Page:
The total value, or equity value, is then the sum of the present value of the future cash flows, which in this case is NZ$11b. In the final step we divide the equity value by the number of shares outstanding. Compared to the current share price of NZ$7.5, the company appears quite undervalued at a 48% discount to where the stock price trades currently. The assumptions in any calculation have a big impact on the valuation, so it is better to view this as a rough estimate, not precise down to the last cent.

dcf
dcf

Important assumptions

Now the most important inputs to a discounted cash flow are the discount rate, and of course, the actual cash flows. Part of investing is coming up with your own evaluation of a company's future performance, so try the calculation yourself and check your own assumptions. The DCF also does not consider the possible cyclicality of an industry, or a company's future capital requirements, so it does not give a full picture of a company's potential performance. Given that we are looking at Contact Energy as potential shareholders, the cost of equity is used as the discount rate, rather than the cost of capital (or weighted average cost of capital, WACC) which accounts for debt. In this calculation we've used 5.4%, which is based on a levered beta of 0.800. Beta is a measure of a stock's volatility, compared to the market as a whole. We get our beta from the industry average beta of globally comparable companies, with an imposed limit between 0.8 and 2.0, which is a reasonable range for a stable business.

Looking Ahead:

Valuation is only one side of the coin in terms of building your investment thesis, and it ideally won't be the sole piece of analysis you scrutinize for a company. It's not possible to obtain a foolproof valuation with a DCF model. Rather it should be seen as a guide to "what assumptions need to be true for this stock to be under/overvalued?" For instance, if the terminal value growth rate is adjusted slightly, it can dramatically alter the overall result. Why is the intrinsic value higher than the current share price? For Contact Energy, we've put together three essential elements you should further research:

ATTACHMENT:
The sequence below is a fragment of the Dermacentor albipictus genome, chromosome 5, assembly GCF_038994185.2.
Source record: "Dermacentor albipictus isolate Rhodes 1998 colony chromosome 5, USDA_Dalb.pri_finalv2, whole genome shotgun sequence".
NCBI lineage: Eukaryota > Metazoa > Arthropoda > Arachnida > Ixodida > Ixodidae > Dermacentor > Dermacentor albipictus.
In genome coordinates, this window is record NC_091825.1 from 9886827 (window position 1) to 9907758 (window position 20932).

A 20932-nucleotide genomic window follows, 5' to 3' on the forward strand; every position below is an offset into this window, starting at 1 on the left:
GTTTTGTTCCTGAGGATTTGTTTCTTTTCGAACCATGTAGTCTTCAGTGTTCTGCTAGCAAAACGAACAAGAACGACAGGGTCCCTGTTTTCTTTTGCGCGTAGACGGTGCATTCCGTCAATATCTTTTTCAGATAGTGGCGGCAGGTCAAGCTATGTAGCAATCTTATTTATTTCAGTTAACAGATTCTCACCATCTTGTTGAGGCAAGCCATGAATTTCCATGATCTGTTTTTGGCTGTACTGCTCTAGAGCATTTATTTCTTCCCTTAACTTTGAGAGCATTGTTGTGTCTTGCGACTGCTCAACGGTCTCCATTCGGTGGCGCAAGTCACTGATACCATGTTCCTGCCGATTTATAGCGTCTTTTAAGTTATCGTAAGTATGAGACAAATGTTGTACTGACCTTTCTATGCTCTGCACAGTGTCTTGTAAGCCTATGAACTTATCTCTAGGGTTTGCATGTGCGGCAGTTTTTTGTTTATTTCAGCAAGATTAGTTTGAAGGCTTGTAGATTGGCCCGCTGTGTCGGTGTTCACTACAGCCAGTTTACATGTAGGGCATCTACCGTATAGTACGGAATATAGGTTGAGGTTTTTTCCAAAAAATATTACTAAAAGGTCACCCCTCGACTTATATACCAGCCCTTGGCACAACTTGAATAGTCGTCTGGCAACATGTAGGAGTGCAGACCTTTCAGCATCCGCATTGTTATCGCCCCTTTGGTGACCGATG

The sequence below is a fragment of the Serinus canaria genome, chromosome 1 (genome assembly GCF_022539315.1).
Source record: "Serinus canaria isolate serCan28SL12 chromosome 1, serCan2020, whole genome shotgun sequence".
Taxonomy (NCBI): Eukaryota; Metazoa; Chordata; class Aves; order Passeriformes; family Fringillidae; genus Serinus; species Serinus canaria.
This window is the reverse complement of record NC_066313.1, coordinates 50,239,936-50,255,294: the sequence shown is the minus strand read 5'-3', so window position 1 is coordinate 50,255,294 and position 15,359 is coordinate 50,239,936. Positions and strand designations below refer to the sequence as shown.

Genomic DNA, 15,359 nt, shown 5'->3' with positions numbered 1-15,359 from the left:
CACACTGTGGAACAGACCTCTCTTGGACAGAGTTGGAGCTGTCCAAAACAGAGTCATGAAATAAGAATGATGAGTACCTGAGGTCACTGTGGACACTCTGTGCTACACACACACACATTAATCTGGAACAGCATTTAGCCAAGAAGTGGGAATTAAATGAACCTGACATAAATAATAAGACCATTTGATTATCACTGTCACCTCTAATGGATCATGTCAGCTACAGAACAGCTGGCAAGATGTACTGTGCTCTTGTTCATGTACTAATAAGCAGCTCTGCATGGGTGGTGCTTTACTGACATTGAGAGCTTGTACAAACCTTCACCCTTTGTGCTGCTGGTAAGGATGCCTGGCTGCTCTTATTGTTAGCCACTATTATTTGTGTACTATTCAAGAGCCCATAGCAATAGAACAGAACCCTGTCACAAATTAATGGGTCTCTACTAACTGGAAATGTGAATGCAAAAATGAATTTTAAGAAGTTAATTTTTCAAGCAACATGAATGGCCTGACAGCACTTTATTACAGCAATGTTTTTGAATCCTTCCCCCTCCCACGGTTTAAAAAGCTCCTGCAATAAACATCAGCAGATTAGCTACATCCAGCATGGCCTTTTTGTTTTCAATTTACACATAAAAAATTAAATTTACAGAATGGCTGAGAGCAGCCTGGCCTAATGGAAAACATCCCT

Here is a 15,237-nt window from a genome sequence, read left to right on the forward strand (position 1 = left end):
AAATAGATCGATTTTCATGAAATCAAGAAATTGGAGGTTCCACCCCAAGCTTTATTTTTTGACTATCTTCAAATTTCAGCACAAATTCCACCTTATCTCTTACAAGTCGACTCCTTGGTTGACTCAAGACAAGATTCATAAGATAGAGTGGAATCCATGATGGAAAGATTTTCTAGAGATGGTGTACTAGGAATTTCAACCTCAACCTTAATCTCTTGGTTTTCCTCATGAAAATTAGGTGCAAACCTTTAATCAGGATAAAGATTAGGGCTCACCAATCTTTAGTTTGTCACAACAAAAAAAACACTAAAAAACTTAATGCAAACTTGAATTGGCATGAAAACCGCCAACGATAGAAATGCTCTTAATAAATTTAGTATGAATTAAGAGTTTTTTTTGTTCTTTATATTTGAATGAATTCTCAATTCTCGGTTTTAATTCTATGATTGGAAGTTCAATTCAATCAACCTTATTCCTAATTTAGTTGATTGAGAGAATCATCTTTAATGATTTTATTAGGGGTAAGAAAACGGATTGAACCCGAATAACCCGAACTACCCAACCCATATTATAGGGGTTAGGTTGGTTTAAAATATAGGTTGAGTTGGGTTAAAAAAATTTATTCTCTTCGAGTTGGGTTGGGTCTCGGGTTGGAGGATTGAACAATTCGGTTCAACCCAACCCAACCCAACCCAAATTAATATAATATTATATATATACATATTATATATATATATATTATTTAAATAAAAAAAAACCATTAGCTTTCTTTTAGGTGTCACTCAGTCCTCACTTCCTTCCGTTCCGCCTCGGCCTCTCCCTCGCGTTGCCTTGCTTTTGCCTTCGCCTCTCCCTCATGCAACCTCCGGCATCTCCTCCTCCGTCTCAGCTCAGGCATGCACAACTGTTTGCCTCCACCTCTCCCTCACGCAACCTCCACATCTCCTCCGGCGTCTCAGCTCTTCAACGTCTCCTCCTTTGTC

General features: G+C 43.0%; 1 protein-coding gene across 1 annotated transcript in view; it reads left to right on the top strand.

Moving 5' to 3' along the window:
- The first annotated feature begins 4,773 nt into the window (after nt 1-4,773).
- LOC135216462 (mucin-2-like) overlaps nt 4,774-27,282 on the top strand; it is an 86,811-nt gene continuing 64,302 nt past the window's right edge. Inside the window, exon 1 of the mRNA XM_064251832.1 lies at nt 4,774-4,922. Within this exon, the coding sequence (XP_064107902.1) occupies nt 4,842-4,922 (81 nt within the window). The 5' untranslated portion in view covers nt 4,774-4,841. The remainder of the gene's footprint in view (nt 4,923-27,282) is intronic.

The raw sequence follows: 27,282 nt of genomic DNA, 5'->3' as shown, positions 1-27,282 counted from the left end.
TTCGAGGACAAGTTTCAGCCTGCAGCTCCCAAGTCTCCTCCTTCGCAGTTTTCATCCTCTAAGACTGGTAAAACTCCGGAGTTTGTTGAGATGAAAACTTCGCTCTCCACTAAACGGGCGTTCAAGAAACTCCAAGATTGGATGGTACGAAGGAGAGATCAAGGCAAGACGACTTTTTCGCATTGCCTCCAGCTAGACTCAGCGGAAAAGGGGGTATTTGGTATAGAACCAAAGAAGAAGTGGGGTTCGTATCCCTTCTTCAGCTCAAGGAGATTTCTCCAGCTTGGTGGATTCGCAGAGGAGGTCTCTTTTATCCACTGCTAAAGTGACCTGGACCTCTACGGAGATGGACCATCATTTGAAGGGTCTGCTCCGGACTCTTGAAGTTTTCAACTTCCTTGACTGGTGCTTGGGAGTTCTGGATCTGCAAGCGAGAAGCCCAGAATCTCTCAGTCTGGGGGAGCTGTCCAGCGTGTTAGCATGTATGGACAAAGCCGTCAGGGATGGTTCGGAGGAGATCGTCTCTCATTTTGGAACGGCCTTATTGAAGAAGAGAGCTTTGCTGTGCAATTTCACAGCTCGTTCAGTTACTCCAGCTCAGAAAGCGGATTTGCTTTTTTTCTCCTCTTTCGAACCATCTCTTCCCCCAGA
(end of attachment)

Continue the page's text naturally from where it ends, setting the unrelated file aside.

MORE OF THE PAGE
1. Risks: Case in point, we've spotted 2 warning signs for Contact Energy you should be aware of.

  2. Future Earnings: How does CEN's growth rate compare to its peers and the wider market? Dig deeper into the analyst consensus number for the upcoming years by interacting with our free analyst growth expectation chart.

  3. Other High Quality Alternatives: Do you like a good all-rounder? Explore our interactive list of high quality stocks to get an idea of what else is out there you may be missing!

PS. Simply Wall St updates its DCF calculation for every New Zealander stock every day, so if you want to find the intrinsic value of any other stock just search here.

Have feedback on this article? Concerned about the content? Get in touch with us directly. Alternatively, email editorial-team (at) simplywallst.com.

This article by Simply Wall St is general in nature. We provide commentary based on historical data and analyst forecasts only using an unbiased methodology and our articles are not intended to be financial advice. It does not constitute a recommendation to buy or sell any stock, and does not take account of your objectives, or your financial situation. We aim to bring you long-term focused analysis driven by fundamental data. Note that our analysis may not factor in the latest price-sensitive company announcements or qualitative material. Simply Wall St has no position in any stocks mentioned.